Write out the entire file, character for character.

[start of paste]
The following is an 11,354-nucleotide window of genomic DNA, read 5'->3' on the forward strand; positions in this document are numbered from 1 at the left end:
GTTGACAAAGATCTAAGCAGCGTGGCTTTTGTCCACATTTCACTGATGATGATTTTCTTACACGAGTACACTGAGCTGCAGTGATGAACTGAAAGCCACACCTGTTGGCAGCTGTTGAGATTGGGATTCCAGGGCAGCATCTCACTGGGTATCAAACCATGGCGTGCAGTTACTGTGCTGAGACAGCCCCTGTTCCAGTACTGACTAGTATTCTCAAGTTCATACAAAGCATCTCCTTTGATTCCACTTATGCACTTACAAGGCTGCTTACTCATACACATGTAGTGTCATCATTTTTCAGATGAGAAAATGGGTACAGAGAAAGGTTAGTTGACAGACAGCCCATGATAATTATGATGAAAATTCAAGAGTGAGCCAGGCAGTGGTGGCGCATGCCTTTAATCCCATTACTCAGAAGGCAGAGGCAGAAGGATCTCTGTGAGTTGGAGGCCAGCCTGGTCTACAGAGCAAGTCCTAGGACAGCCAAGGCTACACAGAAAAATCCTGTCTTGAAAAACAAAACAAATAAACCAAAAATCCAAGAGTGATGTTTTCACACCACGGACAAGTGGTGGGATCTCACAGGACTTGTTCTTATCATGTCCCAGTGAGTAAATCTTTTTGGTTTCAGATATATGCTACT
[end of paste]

The following is an 11,354-nucleotide window of genomic DNA, read 5'->3' on the forward strand; positions in this document are numbered from 1 at the left end:
GTTGACAAAGATCTAAGCAGCGTGGCTTTTGTCCACATTTCACTGATGATGATTTTCTTACACGAGTACACTGAGCTGCAGTGATGAACTGAAAGCCACACCTGTTGGCAGCTGTTGAGATTGGGATTCCAGGGCAGCATCTCACTGGGTATCAAACCATGGCGTGCAGTTACTGTGCTGAGACAGCCCCTGTTCCAGTACTGACTAGTATTCTCAAGTTCATACAAAGCATCTCCTTTGATTCCACTTATGCACTTACAAGGCTGCTTACTCATACACATGTAGTGTCATCATTTTTCAGATGAGAAAATGGGTACAGAGAAAGGTTAGTTGACAGACAGCCCATGATAATTATGATGAAAATTCAAGAGTGAGCCAGGCAGTGGTGGCGCATGCCTTTAATCCCATTACTCAGAAGGCAGAGGCAGAAGGATCTCTGTGAGTTGGAGGCCAGCCTGGTCTACAGAGCAAGTCCTAGGACAGCCAAGGCTACACAGAAAAATCCTGTCTTGAAAAACAAAACAAATAAACCAAAAATCCAAGAGTGATGTTTTCACACCACGGACAAGTGGTGGGATCTCACAGGACTTGTTCTTATCATGTCCCAGTGAGTAAATCTTTTTGGTTTCAGATATATGCTACT